Universal Health Services' IT Network CrippledApparent Ransomware Attack Has National Impact
UPDATE: Tuesday, Universal Health Services issued an updated statement and also filed a form 8-K with the Securities and Exchange Commission about the incident. It notes that the company "suspended user access to its information technology applications related to operations located in the United States. The company has implemented extensive information technology security protocols and is working diligently with its security partners to restore its information technology operations as quickly as possible. In the meantime, while this matter may result in temporary disruptions to certain aspects of the company's clinical and financial operations, the company's acute care and behavioral health facilities are utilizing their established back-up processes including offline documentation methods. Patient care continues to be delivered safely and effectively."
See Also: Ransomware Recovery in the 'New Normal'
In a Monday statement, UHS, a publicly traded company based in King of Prussia, Pennsylvania, says: "The IT network across Universal Health Services facilities is currently offline, due to an IT security issue. We implement extensive IT security protocols and are working diligently with our IT security partners to restore IT operations as quickly as possible."
The statement adds: "In the meantime, our facilities are using their established back-up processes including offline documentation methods. Patient care continues to be delivered safely and effectively. No patient or employee data appears to have been accessed, copied or otherwise compromised."
UHS says it treats 3.5 million patients annually and reported revenue of more than $11 billion in 2019. Its 400 facilities include acute care hospitals, behavioral health and residential treatment facilities and outpatient centers across the U.S., Puerto Rico and the United Kingdom.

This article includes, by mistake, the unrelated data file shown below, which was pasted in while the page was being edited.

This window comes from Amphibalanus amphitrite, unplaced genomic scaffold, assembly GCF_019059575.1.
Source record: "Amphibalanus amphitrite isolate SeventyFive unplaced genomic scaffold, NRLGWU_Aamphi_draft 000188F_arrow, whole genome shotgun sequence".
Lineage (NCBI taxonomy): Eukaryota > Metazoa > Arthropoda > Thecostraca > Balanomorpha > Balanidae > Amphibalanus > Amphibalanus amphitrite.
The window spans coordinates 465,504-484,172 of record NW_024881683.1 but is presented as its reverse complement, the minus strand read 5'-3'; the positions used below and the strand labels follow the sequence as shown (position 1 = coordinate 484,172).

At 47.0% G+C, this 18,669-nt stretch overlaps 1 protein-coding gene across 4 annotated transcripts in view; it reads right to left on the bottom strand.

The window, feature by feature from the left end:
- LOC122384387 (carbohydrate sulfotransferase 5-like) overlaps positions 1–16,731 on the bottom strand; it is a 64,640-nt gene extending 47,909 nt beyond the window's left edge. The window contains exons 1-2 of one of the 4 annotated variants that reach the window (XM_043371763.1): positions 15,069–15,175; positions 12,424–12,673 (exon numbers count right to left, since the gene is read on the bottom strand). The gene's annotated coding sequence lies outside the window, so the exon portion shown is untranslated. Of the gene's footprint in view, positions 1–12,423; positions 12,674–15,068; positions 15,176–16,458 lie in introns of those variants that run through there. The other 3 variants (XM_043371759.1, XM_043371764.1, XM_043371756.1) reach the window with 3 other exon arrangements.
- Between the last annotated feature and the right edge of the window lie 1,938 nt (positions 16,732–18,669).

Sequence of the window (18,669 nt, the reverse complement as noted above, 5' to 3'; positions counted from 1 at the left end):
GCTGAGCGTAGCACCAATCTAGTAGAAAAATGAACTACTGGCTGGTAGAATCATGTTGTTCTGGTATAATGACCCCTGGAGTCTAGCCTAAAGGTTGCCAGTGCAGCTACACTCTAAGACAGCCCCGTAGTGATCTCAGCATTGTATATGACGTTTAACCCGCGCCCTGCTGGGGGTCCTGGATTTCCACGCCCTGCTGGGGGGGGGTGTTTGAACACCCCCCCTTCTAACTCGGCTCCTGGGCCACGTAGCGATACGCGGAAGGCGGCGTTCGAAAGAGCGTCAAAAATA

A spokeswoman for UHS tells Information Security Media Group that UHS' U.K. facilities are not affected by the incident. She declined further comment beyond the company's statement.
According to a post on Reddit by an individual who claims to work at a UHS facility in the Southeastern U.S., on Sunday at approximately 2 a.m., systems in the facility's emergency department "just began shutting down."
The individual says: "I was sitting at my computer charting when all of this started. It was surreal and definitely seemed to propagate over the network. All machines in my department are Dell Win10 boxes."
Anti-virus programs were disabled by the attack, and hard drives "just lit up with activity," the individual writes. "After one minute or so of this, the computers logged out and shutdown. When you try to power back on the computers they automatically just shut down. We have no access to anything computer based including old labs, EKGs, or radiology studies. We have no access to our PACS radiology system."
Media outlet Bleeping Computer reports that an UHS insider says that during the incident, files were being renamed to include the .ryk extension. This extension is used by the Ryuk ransomware.
Likewise, citing "people familiar with the incident," the Wall Street Journal reports that the attack did indeed involve ransomware.
'Safety Risk to Patients'
Brett Callow, a security threat analyst at Emisoft, tells ISMG that Ryuk is operated by a number of groups.
"However, the original gangsters seemingly took a hiatus in spring after which incidents tailed off considerably. Unfortunately, the original gangsters appear to a back in action with a series of very highly targeted attacks," he says.
"Attacks on healthcare organizations, and especially hospitals, represent a serious risk to patients," he says. For example, a recent ransomware incident at a German hospital allegedly resulted in the death of a patient who needed to be transported to another facility, delaying emergency care (see: Ransomware Attack at Hospital Leads to Patient's Death).
"We firmly believe that the only way stop these [ransomware] attacks - and to keep hospitals safe - is to ban the payment of demands," he says. "Should that not happen, attacks will continue and more deaths are highly likely."
But it is not just the healthcare sector that is seeing an uptick in high profile ransomware incidents, says Ilia Sotnikov, vice president at security vendor Netwrix. "Even outside of healthcare facilities, our daily lives largely depend on the network of connected computers and devices," Sotnikov notes. "In cases of cybercriminal activity, the end game is getting money, but unfortunately there are other attacker types, such as nation states or terrorist groups, that may want to leverage cybersecurity to cause real damage."